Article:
Cast & Crew
After his father dies, Edward, the young Earl of Granville, travels from England with his solicitor, Henry Wyndham, to his father's ranch in the western United States. Edward is greeted by ranch foreman Gene Autry and Gene's pal, Frog Millhouse. Gene and Frog, who promised their late friend that they would make a real Westerner of his son, are dismayed by Edward's arrogant demeanor and Wyndham's assertion that the ranch, which is deeply in debt, will be sold at once. Gene rescues Edward from a runaway horse, and Edward's apology for his earlier attitude proves to Gene that he is a "regular fellow." Gene and Frog christen him "Spud," which was also his father's nickname, and encourage him to keep the ranch open. They are approached about buying the ranch by Jim Neale, a wealthy rancher to whom the late earl owed money. Neale inadvertently gives them the idea to save the ranch by selling their feisty cow ponies to the Army, but he warns them that if they do not pay him his money in sixty days he will sue. A few days later, Edward has proven his mettle by helping round up the horses, and the cowboys drive them back to the ranch. On the way to nearby Fort Wayne, where Gene intends to offer his horses for sale to Colonel Allen, Gene, Frog and the others insult the passengers of a buggy by deliberately overwhelming them with the dust raised by their wagons. Unknown to Gene, the passengers are Neale, Allen and his daughter Bernice. Bernice recognizes Gene when he comes to the colonel's quarters and pretends to be a maidservant in order to ridicule him later. She falsely advises Gene that Allen is hard of hearing, and so the next day, Allen is put off by Gene's yelling at him during the horse auction. Allen refuses to consider Gene's cow horses until he sees Gene's own horse, the magnificent "Champion," in action. Gene and Neale's bids are the same, so Allen proposes that they each race twelve horses the next morning and that the winner will receive the contract. That night, Gene eludes Neale's henchmen, who have been ordered to get him out of the way, while Edward locks up a process server attempting to serve a summons claiming all their property for Neale. Gene then gets the upper hand on Bernice and reveals that he knows who she is. They are quarreling when Gene spots a fire in the barn where his horses are being kept. While the horses are being saved, Frog reveals that he does not know who knocked him out and started the blaze, but that he was able to grab hold of the man's watch and can use it to discover the arsonist's identity. The next morning, Gene determines to carry on even though he has only five horses left, and the race begins. Edward tells Bernice what a fine fellow Gene is for helping him, and Frog discovers that the watch belongs to Neale's henchman, Joe Larkins. Despite Neale's dirty tricks, Gene wins the race, and Edward's ranch is awarded the contract. Larkins reveals Neales's underhanded schemes, and Gene and Bernice make up.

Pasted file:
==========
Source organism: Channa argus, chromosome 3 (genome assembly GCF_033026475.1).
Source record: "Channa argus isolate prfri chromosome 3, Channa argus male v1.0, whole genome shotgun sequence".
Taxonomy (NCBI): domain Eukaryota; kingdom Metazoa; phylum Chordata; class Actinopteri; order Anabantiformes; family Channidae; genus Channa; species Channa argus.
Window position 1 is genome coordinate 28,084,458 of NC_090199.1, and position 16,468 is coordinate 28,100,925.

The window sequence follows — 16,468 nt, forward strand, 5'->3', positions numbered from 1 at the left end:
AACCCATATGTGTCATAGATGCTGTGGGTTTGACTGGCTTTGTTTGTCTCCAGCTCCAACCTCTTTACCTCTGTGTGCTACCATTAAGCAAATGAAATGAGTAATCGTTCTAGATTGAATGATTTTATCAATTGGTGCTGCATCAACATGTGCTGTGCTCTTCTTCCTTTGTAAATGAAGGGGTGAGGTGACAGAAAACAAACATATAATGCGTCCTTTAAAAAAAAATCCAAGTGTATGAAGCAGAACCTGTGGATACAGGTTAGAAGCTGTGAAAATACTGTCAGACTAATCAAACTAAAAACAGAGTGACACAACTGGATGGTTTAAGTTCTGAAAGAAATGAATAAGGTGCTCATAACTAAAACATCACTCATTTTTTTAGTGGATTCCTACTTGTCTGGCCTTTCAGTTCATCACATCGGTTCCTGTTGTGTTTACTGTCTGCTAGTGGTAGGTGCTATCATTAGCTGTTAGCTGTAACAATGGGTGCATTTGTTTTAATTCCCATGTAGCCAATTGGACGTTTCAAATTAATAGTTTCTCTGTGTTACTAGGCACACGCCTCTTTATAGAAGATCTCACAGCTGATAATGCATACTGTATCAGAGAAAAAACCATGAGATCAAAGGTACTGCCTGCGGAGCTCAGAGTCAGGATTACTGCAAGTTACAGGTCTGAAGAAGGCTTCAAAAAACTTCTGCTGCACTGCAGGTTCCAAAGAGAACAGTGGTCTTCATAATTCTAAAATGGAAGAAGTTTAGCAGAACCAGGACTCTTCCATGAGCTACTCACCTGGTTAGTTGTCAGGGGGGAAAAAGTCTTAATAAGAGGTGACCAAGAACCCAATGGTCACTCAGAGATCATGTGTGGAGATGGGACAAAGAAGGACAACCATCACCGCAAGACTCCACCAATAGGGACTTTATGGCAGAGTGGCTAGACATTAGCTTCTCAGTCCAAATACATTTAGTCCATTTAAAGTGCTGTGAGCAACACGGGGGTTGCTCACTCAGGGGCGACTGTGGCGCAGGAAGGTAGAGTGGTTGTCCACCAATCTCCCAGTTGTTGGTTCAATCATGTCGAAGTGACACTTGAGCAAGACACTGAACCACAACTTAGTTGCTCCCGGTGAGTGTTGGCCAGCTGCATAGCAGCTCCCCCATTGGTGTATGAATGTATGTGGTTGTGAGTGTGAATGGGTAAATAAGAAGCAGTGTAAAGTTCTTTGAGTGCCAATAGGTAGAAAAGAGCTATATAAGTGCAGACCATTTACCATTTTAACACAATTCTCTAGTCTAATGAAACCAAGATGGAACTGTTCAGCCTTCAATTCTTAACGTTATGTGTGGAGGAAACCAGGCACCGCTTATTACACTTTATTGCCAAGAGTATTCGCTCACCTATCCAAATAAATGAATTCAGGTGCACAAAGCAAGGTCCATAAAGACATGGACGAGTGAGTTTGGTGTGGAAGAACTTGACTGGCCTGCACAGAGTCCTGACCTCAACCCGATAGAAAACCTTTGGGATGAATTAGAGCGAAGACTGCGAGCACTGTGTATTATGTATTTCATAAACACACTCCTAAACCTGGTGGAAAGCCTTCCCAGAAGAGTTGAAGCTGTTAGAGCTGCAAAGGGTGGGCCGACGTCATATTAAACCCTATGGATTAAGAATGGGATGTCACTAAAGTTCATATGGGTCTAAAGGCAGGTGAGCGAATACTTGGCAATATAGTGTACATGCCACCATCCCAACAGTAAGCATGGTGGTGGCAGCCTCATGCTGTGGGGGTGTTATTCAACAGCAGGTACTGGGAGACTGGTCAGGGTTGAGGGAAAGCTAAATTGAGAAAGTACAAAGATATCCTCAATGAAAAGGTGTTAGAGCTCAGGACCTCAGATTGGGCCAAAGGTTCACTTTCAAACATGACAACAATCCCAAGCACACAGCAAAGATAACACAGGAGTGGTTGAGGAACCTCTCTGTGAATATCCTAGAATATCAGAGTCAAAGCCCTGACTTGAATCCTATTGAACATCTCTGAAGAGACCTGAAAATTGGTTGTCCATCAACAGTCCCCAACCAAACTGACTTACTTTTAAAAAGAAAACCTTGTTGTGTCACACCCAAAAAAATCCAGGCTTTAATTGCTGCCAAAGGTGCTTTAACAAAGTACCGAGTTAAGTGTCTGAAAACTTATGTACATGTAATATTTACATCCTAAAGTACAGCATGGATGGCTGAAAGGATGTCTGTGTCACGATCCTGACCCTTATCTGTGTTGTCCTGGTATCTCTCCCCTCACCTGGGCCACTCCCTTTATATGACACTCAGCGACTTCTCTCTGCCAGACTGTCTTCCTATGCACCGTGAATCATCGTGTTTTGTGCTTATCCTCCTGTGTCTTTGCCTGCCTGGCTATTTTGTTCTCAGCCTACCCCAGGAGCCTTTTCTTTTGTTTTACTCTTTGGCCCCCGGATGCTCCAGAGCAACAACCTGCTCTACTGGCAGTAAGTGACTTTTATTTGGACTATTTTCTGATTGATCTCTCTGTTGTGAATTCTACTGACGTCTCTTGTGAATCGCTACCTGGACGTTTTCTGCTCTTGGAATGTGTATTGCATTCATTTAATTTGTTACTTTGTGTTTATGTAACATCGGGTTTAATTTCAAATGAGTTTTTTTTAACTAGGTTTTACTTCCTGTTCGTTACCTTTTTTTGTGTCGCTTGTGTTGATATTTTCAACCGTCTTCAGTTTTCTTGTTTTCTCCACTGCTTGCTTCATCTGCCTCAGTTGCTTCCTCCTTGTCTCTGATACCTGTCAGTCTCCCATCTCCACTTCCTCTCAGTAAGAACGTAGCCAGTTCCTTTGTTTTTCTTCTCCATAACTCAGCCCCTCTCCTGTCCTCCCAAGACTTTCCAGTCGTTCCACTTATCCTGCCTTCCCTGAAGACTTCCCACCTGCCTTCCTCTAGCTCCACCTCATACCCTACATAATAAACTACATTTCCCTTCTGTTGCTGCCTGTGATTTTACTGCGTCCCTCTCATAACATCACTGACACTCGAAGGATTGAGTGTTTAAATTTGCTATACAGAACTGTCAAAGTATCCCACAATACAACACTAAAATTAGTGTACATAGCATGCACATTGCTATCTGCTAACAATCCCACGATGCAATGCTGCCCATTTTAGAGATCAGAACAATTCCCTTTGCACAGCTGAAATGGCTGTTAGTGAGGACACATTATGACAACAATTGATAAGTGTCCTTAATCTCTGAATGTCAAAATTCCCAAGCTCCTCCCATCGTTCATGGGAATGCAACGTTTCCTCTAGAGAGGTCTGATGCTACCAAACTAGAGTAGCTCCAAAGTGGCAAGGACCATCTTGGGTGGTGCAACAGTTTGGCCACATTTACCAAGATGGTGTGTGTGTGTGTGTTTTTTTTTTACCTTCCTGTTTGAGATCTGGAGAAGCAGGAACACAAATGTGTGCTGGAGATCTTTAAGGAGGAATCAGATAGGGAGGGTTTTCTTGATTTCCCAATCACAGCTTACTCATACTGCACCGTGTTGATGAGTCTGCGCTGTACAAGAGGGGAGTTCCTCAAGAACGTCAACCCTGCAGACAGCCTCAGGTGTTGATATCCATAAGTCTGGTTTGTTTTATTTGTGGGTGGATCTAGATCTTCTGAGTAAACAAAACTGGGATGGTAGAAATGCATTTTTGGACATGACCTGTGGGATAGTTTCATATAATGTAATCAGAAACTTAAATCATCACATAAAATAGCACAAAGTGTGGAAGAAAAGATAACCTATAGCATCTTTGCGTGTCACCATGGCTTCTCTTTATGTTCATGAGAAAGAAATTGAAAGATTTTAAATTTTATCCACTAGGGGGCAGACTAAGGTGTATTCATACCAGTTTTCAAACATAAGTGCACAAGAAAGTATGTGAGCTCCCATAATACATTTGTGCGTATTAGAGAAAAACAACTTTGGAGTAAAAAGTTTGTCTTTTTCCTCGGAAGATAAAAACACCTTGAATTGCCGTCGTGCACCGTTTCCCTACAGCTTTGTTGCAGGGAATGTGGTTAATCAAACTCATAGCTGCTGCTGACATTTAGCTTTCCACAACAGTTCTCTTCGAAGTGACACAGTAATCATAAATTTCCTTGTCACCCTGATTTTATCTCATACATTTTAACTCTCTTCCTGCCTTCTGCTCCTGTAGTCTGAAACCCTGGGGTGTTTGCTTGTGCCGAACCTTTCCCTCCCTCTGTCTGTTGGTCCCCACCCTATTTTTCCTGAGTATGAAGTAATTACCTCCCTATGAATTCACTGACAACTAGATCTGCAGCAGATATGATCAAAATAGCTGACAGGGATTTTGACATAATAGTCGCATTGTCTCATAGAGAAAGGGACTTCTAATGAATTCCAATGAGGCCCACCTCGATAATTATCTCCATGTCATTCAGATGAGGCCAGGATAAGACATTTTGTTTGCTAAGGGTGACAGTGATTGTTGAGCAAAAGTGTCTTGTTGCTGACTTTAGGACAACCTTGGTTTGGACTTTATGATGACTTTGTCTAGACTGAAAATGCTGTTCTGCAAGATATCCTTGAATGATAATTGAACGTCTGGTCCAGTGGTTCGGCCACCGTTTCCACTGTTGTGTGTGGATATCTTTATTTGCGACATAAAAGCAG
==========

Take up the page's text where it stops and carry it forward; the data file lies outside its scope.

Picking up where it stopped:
Walter G. Samuels
Sol C. Siegel
Boots and Saddles
It's an amiable film, with good action and stunts, that moves right along. As per usual in an Autry western, it's also full of comedy relief from sidekick Smiley Burdette -- as in the scene where he practices the bugle, unknowingly causing a post full of soldiers to race around answering his military calls. Additionally, Autry sings some pleasant songs including "Take Me Back to My Boots and Saddle" and "The One Rose That's Left in My Heart" (the personal favorite of Autry's second wife, Jackie).